In Chicago’s public schools, African-American males are suspended and expelled at a higher rate than any other student group. Yet educators are working to raise black male graduation rates, creating a classic case of policy and practice at odds.Check out the why this matters part, however, I suggest you read the whole piece!
Nearly one in four black male students in Chicago Public Schools was suspended at least once last year, a rate that is twice as high as the district average.
This finding is also part of an upward trend that has resulted in a near doubling of the number of suspended students over the past five years, according to a Catalyst Chicago analysis.
The racial disparity for African-American males is even starker with expulsions, which are also on the rise. More than 60 percent of expelled students last year were black boys, up from 53 percent just five years ago.
District officials have long said they are committed to eliminating the achievement gap for black boys. At the same time, data show that black male students are hardest hit by punitive discipline that affects their academics:Via Newsalert!
- Studies have established a strong correlation between suspensions, course failures and dropping out. Black boys in CPS have the highest dropout rate of any racial or ethnic group, and also the highest rates of suspension and expulsion.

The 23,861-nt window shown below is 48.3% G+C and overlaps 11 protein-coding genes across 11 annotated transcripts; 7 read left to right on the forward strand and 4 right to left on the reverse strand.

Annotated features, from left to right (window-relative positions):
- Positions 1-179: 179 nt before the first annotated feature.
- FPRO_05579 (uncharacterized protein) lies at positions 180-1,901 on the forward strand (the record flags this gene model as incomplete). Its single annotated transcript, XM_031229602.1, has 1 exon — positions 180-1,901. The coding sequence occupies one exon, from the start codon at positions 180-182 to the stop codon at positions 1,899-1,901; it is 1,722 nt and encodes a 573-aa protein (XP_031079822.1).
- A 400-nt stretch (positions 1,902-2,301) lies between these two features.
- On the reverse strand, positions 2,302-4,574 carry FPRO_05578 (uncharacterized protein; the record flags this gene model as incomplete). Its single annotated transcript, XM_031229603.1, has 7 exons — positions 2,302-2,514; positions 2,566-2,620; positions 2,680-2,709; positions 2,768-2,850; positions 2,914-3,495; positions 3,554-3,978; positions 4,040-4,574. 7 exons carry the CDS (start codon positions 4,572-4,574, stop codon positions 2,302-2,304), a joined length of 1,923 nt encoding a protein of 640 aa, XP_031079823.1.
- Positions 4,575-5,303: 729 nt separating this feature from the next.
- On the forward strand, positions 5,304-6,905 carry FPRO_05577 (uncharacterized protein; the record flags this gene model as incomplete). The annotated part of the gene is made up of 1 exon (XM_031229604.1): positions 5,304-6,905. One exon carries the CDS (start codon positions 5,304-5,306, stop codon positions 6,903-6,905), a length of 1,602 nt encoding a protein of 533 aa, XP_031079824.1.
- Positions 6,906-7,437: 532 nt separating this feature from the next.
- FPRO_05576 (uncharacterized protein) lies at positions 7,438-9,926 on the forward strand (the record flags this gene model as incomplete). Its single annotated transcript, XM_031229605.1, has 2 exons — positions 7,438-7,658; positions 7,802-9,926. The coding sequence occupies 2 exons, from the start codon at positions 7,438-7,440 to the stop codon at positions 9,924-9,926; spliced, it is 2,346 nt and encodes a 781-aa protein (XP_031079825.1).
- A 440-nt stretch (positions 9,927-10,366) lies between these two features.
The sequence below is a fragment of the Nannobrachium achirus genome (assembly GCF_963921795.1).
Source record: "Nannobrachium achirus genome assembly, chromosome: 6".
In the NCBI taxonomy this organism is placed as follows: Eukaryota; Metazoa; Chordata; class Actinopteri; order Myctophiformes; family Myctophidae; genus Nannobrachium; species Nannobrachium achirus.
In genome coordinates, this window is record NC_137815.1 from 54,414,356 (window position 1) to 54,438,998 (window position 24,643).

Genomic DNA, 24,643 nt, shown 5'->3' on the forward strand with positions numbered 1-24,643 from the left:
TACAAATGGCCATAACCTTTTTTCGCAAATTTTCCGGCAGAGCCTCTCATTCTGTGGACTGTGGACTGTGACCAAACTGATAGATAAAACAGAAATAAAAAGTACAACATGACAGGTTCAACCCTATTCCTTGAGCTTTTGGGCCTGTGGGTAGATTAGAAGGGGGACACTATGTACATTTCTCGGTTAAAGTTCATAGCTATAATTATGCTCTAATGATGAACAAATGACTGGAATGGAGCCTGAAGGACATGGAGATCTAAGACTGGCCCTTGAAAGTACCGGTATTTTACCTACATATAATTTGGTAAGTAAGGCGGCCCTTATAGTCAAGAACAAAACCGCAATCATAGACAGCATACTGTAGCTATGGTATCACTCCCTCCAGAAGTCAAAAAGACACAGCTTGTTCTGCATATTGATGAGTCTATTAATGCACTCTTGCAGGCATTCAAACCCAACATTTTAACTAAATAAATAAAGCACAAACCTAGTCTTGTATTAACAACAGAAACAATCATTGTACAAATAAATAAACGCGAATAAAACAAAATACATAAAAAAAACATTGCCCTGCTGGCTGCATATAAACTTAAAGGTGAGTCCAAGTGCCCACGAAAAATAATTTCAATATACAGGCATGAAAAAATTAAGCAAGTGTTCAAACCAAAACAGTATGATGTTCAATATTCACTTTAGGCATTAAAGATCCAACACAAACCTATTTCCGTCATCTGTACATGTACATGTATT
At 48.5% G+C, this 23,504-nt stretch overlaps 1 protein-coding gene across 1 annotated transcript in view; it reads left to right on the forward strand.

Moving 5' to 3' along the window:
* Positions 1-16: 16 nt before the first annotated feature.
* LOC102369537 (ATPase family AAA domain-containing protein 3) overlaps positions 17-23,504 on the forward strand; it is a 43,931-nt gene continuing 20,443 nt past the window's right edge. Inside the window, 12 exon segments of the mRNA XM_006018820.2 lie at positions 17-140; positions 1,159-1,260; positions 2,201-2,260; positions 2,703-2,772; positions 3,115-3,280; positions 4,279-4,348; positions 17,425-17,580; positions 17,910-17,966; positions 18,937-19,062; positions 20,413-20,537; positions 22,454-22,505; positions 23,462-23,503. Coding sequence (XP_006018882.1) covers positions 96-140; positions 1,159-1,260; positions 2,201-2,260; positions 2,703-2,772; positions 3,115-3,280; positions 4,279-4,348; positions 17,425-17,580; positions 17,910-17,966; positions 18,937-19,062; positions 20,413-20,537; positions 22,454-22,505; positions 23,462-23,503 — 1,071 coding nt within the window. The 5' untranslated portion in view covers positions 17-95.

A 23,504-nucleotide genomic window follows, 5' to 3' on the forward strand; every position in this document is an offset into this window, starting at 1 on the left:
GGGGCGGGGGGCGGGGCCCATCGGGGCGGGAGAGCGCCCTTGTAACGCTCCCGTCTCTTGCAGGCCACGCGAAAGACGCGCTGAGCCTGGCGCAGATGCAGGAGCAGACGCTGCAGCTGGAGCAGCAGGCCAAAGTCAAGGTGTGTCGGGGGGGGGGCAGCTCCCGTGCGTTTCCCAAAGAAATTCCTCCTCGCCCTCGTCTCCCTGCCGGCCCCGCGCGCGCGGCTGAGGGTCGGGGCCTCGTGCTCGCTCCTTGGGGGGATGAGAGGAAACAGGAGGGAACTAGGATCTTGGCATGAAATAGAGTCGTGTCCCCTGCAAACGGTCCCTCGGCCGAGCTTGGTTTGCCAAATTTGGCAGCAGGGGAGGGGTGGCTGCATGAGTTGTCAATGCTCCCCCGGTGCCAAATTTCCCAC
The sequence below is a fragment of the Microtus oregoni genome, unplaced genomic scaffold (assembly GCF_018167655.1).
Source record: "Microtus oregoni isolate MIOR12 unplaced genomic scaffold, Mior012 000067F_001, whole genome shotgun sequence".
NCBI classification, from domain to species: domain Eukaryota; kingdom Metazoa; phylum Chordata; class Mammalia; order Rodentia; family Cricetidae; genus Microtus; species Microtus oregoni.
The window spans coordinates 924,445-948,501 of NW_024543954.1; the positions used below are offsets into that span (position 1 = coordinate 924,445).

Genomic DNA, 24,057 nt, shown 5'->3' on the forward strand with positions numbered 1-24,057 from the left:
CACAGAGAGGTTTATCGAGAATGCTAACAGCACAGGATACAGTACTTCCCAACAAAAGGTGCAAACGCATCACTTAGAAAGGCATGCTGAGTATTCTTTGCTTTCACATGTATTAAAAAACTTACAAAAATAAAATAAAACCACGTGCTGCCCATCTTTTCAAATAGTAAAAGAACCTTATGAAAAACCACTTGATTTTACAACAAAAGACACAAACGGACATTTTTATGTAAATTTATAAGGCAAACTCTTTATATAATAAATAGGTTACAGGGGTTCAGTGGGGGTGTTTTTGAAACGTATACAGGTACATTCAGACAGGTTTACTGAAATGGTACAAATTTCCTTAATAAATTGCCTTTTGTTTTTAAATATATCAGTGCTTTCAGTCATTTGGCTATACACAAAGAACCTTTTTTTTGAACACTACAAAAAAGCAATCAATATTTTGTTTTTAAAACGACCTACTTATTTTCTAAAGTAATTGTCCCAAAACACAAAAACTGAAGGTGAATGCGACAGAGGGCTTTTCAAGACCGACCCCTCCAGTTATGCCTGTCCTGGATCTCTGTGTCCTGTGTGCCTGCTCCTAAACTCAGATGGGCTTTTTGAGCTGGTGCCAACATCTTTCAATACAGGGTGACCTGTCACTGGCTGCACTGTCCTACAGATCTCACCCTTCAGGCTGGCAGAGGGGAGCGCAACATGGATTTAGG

- CPS scrapped its zero tolerance policy in 2006 in favor of restorative justice, which encourages schools to avoid punitive discipline and help students understand why their misbehavior is wrong and make restitution instead. But restorative justice has yet to take a strong hold.
- Black male teachers, who can serve as mentors to black boys who are struggling academically and with their behavior, are in short supply in CPS.
- The racial disparity is also apparent in suburban Cook County, where black boys account for just 11 percent of students but 35 percent of those suspended at least once and 44 percent of those expelled.